Civil court proceedings are on hold for at least four months in the wrongful death lawsuit against Joe and Amy Senser for the hit-and-run death of a Roseville man.

Hennepin District Judge Bruce Peterson ordered that neither side may gather evidence in the civil case while the criminal investigation continues. His decision grants a request by the Sensers' attorney, Brian Wood, that proceedings be stayed until Feb. 6.

Amy Senser was charged with felony criminal vehicular homicide in the Aug. 23 death of Anousone Phanthavong, 38, whom she struck and killed as he filled his car with gas on the Interstate 94 ramp at Riverside Avenue just east of downtown Minneapolis. Phanthavong was a popular chef at True Thai restaurant.

Amy Senser, wife of former Minnesota Vikings star Joe Senser, maintains she didn't know she struck Phanthavong and left the scene. The next day, investigators were directed to a Mercedes SUV at the Senser's Edina home that was damaged and had blood on the hood.

Several days later, Amy Senser admitted she was behind the wheel of the vehicle. She has since invoked her Fifth Amendment right not to speak with investigators.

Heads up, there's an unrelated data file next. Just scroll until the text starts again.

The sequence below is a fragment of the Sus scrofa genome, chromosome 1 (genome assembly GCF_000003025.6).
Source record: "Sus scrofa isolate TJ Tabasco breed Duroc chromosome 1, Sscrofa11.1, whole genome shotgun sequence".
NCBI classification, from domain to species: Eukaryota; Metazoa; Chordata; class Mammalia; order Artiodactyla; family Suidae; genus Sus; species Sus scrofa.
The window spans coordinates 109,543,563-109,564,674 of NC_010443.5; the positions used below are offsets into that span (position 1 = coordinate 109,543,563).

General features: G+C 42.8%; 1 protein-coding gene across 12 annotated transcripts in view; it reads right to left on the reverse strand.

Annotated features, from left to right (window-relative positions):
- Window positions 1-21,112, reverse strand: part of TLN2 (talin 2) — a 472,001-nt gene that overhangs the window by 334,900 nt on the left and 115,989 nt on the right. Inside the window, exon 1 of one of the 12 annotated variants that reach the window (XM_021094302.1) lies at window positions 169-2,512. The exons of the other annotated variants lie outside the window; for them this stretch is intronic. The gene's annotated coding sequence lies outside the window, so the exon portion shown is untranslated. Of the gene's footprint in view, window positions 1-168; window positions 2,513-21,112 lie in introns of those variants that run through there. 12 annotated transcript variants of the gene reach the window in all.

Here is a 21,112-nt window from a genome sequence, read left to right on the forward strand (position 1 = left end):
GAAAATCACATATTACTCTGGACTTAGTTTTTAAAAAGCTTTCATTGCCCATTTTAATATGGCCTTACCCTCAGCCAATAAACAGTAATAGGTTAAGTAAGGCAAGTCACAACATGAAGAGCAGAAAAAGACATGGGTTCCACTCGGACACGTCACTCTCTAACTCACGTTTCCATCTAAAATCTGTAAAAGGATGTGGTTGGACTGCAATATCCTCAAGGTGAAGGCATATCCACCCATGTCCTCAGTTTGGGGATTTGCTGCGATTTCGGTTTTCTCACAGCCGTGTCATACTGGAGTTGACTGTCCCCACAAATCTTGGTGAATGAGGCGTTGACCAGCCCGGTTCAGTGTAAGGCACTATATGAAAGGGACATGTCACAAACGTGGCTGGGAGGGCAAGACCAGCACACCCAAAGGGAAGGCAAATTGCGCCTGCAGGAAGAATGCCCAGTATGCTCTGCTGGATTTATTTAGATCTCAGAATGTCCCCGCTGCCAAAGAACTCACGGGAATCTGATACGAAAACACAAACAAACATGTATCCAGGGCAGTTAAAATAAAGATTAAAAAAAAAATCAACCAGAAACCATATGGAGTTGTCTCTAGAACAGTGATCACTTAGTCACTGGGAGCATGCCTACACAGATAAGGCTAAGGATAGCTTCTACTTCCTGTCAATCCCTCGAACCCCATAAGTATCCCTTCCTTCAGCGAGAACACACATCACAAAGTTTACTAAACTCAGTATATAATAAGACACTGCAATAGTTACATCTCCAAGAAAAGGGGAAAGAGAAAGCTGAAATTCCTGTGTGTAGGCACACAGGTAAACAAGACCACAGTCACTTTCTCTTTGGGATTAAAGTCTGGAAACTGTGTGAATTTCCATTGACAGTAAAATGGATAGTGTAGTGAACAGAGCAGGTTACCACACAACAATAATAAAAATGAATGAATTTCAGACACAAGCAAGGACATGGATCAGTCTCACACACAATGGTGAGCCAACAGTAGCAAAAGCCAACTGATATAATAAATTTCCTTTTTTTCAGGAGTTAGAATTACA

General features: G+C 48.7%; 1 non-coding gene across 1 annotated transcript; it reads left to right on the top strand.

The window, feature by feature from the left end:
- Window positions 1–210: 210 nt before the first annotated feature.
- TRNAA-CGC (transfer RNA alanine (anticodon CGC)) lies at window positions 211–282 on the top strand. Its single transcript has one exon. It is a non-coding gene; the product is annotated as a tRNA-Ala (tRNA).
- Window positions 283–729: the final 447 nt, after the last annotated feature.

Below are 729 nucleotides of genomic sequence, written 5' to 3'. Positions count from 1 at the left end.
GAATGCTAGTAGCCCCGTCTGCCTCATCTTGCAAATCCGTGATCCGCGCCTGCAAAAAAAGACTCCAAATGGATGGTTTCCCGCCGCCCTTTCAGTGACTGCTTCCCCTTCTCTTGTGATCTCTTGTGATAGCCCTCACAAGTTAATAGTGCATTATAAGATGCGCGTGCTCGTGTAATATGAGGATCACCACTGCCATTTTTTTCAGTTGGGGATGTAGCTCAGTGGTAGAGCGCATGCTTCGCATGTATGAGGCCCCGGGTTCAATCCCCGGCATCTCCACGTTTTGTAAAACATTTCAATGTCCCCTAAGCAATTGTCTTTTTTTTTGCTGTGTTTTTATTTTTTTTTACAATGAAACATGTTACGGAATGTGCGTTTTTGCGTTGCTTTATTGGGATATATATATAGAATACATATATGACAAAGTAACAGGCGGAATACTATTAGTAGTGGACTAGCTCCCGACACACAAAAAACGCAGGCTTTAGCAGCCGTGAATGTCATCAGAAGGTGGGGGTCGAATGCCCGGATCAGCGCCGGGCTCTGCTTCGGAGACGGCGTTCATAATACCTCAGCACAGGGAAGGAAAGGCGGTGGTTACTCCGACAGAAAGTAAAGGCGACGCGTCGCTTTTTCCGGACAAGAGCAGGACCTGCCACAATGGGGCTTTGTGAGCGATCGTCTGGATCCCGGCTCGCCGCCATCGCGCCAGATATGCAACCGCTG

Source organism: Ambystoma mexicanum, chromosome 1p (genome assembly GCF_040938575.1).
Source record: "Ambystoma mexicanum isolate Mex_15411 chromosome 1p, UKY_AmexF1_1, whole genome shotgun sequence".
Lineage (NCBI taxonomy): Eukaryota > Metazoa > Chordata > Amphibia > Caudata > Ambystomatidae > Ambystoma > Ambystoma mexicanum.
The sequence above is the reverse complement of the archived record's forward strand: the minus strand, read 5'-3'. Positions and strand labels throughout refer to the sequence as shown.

Before the judge's order, Jim Schwebel, the attorney for Phanthavong's family, had planned to take depositions, including from the Sensers and their daughters. He vows to appeal.

"We believe the court's action is unprecedented in depriving this innocent family of critical information," he said.

A court hearing initially scheduled for Tuesday in Senser's criminal case has also been rescheduled to Dec. 14, said Eric Nelson, her defense attorney. Nelson said investigators are still gathering evidence and have not completed an accident reconstruction.

Senser was charged Sept. 15, but the complaint shed little light on what happened before or after the crash. Senser has only appeared in court once, the day after she was charged. She has not entered a plea.

"You can't enter a plea if you don't know what evidence there is against you," Nelson said.

Phanthavong's family sued Senser on Sept. 6. Schwebel said at the time that the lawsuit was about finding answers. He said Peterson's order could impede the civil case.

The unfairness, Schwebel said, is magnified because the Sensers have the right to access evidence investigators gather "while we just have to sit on our hands."

"While there's tension between the rights of a criminal defendant and the rights of an innocent victim, historically the courts have allowed for both actions to proceed simultaneously," Schwebel said.

Abby Simons • 612-673-4921